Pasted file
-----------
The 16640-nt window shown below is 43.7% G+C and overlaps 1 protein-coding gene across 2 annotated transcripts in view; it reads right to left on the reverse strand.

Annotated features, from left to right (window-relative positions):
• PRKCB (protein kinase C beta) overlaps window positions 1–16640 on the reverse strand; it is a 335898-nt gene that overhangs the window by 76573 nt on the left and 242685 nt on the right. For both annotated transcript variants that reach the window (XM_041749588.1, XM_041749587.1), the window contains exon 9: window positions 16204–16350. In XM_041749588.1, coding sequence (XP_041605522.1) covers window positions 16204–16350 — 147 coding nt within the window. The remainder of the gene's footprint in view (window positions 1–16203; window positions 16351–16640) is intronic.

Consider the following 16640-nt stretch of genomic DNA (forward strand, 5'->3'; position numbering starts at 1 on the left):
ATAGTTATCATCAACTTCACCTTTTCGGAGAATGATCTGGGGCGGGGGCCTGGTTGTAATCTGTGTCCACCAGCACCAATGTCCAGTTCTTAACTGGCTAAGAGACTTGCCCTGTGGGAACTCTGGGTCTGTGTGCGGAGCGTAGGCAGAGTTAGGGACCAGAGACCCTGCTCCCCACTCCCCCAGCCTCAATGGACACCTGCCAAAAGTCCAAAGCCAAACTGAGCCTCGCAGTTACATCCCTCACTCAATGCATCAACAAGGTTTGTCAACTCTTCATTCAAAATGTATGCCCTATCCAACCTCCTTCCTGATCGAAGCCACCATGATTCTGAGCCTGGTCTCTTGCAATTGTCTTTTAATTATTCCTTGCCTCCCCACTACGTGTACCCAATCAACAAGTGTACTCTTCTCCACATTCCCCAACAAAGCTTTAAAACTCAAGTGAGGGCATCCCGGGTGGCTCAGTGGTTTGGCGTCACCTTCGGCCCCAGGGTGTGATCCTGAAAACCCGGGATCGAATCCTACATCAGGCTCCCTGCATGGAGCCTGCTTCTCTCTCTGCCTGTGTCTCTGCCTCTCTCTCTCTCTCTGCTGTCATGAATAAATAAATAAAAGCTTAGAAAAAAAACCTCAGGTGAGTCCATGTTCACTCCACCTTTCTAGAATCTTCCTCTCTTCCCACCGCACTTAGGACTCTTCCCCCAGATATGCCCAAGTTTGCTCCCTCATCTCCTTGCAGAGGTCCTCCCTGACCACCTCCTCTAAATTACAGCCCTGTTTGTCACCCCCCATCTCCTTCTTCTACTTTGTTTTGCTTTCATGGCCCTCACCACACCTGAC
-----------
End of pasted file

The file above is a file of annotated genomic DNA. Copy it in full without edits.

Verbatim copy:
The 16640-nt window shown below is 43.7% G+C and overlaps 1 protein-coding gene across 2 annotated transcripts in view; it reads right to left on the reverse strand.

Annotated features, from left to right (window-relative positions):
• PRKCB (protein kinase C beta) overlaps window positions 1–16640 on the reverse strand; it is a 335898-nt gene that overhangs the window by 76573 nt on the left and 242685 nt on the right. For both annotated transcript variants that reach the window (XM_041749588.1, XM_041749587.1), the window contains exon 9: window positions 16204–16350. In XM_041749588.1, coding sequence (XP_041605522.1) covers window positions 16204–16350 — 147 coding nt within the window. The remainder of the gene's footprint in view (window positions 1–16203; window positions 16351–16640) is intronic.

Consider the following 16640-nt stretch of genomic DNA (forward strand, 5'->3'; position numbering starts at 1 on the left):
ATAGTTATCATCAACTTCACCTTTTCGGAGAATGATCTGGGGCGGGGGCCTGGTTGTAATCTGTGTCCACCAGCACCAATGTCCAGTTCTTAACTGGCTAAGAGACTTGCCCTGTGGGAACTCTGGGTCTGTGTGCGGAGCGTAGGCAGAGTTAGGGACCAGAGACCCTGCTCCCCACTCCCCCAGCCTCAATGGACACCTGCCAAAAGTCCAAAGCCAAACTGAGCCTCGCAGTTACATCCCTCACTCAATGCATCAACAAGGTTTGTCAACTCTTCATTCAAAATGTATGCCCTATCCAACCTCCTTCCTGATCGAAGCCACCATGATTCTGAGCCTGGTCTCTTGCAATTGTCTTTTAATTATTCCTTGCCTCCCCACTACGTGTACCCAATCAACAAGTGTACTCTTCTCCACATTCCCCAACAAAGCTTTAAAACTCAAGTGAGGGCATCCCGGGTGGCTCAGTGGTTTGGCGTCACCTTCGGCCCCAGGGTGTGATCCTGAAAACCCGGGATCGAATCCTACATCAGGCTCCCTGCATGGAGCCTGCTTCTCTCTCTGCCTGTGTCTCTGCCTCTCTCTCTCTCTCTGCTGTCATGAATAAATAAATAAAAGCTTAGAAAAAAAACCTCAGGTGAGTCCATGTTCACTCCACCTTTCTAGAATCTTCCTCTCTTCCCACCGCACTTAGGACTCTTCCCCCAGATATGCCCAAGTTTGCTCCCTCATCTCCTTGCAGAGGTCCTCCCTGACCACCTCCTCTAAATTACAGCCCTGTTTGTCACCCCCCATCTCCTTCTTCTACTTTGTTTTGCTTTCATGGCCCTCACCACACCTGAC